Hello, this is my first post on my newly created blog. I have long been interested in the future and development of nuclear power, and I think that it has been greatly mismanaged in the US where I live. There is a lot of unwarranted opposition to nuclear energy, even though it seems to be the only feasible option for baseload power generation. The other alternative is coal, which is a very dirty energy source and it is both directly and indirectly responsible for many deaths worldwide. Renewables cannot be relied on for large scale electricity generation because of their intermittent nature. When the sun is not shining or the wind is not blowing, there has to be a backup source of energy; and in the US this usually means oil, natural gas, and usually coal.
Coal is nasty stuff. It comes in three grades. Anthracite is considered the "cleanest" type of coal (Har, har). It is a hard, black, lusterous material that has a carbon content in the low to upper ninetieth percentile. Although it lacks the amount of volatile matter that bituminous and lignite coal have, it still produces many byproducts along with copious amounts of ash like all coal grades. Currently, most of the mining for anthracite coal takes place in Eastern Pennsylvania. Anthracite coal deposits also exist in Southern Canada along the Rocky Mountains, as well as in the Peruvian Andes.
Bituminous coal is the most commonly used grade of coal because of its availability and the fact that it is cheaper than anthracite coal. It is softer and often either black or brownish black in appearance. Bituminous coal also contains a higher percentage of volatiles as well as a substance called "bitumen", hence its name. Bitumen is a sticky, viscous substance that is directly responsible for much of the sludgy build-up that you find on many components at a coal power plant. It also contains many heavy metals; such as lead, mercury, chromium, nickel, and often arsenic. The sulfur in bituminous coal also directly contributes to the phenomenon of acid rain. Bituminous coal is mined in many locations in the world. Because of its frequency, there would be too many to list here.
By far, the worst pollution offender of the three grades listed here is lignite coal. Lignite is a soft, brownish coal that is composed up to 50% volatile matter. This crude form of coal is often rejected in favor of the other two grades because of its lower energy density and higher amount of pollution, but then I suppose if groups like Greenpeace were really worried about pollution they would be rallying for replacing coal with nuclear power. Lignite is also quite plentiful, particularly in Germany and Australia. Since Germany instituted a nuclear phase-out program it has been building coal power plants non-stop after finding that the empty promises of "renewables" are unable to keep up with the demand for energy that is growing each year within its borders. To make matters worse, lignite seems to be Germany's fuel of choice as it has so much of it.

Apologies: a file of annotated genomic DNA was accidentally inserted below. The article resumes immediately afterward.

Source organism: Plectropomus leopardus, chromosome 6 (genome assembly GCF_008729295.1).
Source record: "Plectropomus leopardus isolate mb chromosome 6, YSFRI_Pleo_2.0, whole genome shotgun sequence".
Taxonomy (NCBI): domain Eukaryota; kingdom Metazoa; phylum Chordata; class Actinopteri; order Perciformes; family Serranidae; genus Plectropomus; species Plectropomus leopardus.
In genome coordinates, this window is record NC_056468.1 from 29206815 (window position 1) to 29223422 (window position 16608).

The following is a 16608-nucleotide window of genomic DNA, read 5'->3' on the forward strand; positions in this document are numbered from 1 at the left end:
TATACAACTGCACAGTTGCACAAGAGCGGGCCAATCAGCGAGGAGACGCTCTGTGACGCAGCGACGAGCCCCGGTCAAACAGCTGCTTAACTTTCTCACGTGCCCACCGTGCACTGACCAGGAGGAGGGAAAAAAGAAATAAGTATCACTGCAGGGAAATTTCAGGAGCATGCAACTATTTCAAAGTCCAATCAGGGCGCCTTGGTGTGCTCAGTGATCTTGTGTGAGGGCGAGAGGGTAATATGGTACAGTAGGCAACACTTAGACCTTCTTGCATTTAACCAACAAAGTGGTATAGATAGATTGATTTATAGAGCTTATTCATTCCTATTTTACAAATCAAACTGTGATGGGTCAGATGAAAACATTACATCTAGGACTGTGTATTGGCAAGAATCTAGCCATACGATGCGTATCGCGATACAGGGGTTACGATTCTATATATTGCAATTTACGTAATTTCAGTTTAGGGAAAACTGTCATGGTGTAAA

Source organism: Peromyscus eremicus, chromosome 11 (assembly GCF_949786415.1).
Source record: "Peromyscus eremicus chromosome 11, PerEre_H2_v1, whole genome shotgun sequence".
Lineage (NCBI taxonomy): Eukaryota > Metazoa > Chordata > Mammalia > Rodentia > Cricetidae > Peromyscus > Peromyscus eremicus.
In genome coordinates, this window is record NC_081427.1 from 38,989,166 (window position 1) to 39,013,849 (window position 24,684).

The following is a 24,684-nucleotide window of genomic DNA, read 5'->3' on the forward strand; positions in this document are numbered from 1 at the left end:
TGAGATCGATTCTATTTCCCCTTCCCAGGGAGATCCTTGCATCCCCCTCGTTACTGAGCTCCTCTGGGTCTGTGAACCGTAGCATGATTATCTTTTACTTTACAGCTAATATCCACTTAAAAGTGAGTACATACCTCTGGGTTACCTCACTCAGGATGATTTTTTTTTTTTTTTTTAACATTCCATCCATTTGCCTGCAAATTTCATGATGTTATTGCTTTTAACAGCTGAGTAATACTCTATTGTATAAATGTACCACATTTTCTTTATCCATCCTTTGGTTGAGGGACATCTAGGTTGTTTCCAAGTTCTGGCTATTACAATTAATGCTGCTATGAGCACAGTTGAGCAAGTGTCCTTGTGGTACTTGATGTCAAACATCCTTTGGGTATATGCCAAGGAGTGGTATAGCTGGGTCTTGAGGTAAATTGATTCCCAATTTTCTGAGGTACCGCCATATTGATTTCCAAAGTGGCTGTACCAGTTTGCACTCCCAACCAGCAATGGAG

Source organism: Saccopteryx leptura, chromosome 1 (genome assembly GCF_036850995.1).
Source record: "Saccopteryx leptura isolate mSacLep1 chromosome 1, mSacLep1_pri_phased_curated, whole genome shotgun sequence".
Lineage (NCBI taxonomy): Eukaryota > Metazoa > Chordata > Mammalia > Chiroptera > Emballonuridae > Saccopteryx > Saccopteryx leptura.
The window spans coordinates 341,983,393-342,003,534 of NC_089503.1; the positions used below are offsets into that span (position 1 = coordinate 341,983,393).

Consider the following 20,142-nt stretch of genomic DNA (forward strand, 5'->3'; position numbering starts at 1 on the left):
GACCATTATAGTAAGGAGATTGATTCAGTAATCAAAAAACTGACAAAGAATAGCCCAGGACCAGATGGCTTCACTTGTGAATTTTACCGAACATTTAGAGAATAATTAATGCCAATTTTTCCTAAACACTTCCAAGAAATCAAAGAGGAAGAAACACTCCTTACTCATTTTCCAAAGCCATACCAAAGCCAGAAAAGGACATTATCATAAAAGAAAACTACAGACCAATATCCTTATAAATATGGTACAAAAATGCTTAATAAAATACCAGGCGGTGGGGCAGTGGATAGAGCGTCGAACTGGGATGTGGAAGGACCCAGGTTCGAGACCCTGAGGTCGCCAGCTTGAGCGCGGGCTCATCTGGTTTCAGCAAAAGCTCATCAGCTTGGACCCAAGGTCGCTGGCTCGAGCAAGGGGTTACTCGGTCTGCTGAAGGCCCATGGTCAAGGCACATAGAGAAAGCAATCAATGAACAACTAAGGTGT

Finally, Germany's nuclear phase-out seems to be little more than a political stunt to please the "greens" in its coalitionary government since the Social Democrats formed an alliance with the Green party during a national election. Germany is piggybacking on French nuclear infrastructure as it buys energy from France which has built more nuclear power plants to keep its neighbors happy causing France to laugh all the way to the bank. Apparently, it is perfectly okay to buy electricity produced by nuclear power plants while decrying nuclear technology as being the "work of the devil".
The US is not in much of a position to gloat, as it has not issued any new operating licenses for nuclear power plants for decades because of the bureaucratic mess that is the NRC (Nuclear Regulatory Comission) and the fact that misguided local opposition from various activist groups tie up the construction of new reactors in court for several years pushing up the cost because of budget overruns caused by delays. The reactor licensing system needs to be streamlined, and stick to a standard reactor design, rather than having a piecemeal construction system based on making each power plant a custom affair.
To make a long story short, nuclear power is truly the best and most viable option for the world's future electricity needs. It is long past due to get over our fears about the hysteria perpetuated by movies such as The China Syndrome and the accidents at Three Mile Island and Chernobyl. Not only is nuclear power better for the environment than any other form of energy that we currently have, it is also one of the most efficient forms of energy ever developed.